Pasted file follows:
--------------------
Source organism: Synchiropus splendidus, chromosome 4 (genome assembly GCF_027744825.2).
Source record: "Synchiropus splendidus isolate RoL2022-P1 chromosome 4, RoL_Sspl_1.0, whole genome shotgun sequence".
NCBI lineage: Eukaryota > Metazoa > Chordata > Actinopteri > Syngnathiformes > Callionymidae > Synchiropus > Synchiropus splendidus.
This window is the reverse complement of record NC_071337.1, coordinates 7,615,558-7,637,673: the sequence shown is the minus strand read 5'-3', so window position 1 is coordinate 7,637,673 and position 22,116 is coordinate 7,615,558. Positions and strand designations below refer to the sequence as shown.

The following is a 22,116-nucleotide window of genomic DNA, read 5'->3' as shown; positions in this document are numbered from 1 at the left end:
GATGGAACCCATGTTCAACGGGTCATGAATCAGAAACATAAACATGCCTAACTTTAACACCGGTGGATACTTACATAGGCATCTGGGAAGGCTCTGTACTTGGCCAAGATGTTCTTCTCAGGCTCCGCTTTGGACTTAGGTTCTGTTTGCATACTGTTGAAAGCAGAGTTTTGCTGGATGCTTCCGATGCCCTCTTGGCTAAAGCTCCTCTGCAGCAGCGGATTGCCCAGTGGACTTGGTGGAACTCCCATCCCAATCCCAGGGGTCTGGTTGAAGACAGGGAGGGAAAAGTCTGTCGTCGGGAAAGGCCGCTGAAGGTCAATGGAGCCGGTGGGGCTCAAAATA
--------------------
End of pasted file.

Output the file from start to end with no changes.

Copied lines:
Source organism: Synchiropus splendidus, chromosome 4 (genome assembly GCF_027744825.2).
Source record: "Synchiropus splendidus isolate RoL2022-P1 chromosome 4, RoL_Sspl_1.0, whole genome shotgun sequence".
NCBI lineage: Eukaryota > Metazoa > Chordata > Actinopteri > Syngnathiformes > Callionymidae > Synchiropus > Synchiropus splendidus.
This window is the reverse complement of record NC_071337.1, coordinates 7,615,558-7,637,673: the sequence shown is the minus strand read 5'-3', so window position 1 is coordinate 7,637,673 and position 22,116 is coordinate 7,615,558. Positions and strand designations below refer to the sequence as shown.

The following is a 22,116-nucleotide window of genomic DNA, read 5'->3' as shown; positions in this document are numbered from 1 at the left end:
GATGGAACCCATGTTCAACGGGTCATGAATCAGAAACATAAACATGCCTAACTTTAACACCGGTGGATACTTACATAGGCATCTGGGAAGGCTCTGTACTTGGCCAAGATGTTCTTCTCAGGCTCCGCTTTGGACTTAGGTTCTGTTTGCATACTGTTGAAAGCAGAGTTTTGCTGGATGCTTCCGATGCCCTCTTGGCTAAAGCTCCTCTGCAGCAGCGGATTGCCCAGTGGACTTGGTGGAACTCCCATCCCAATCCCAGGGGTCTGGTTGAAGACAGGGAGGGAAAAGTCTGTCGTCGGGAAAGGCCGCTGAAGGTCAATGGAGCCGGTGGGGCTCAAAATA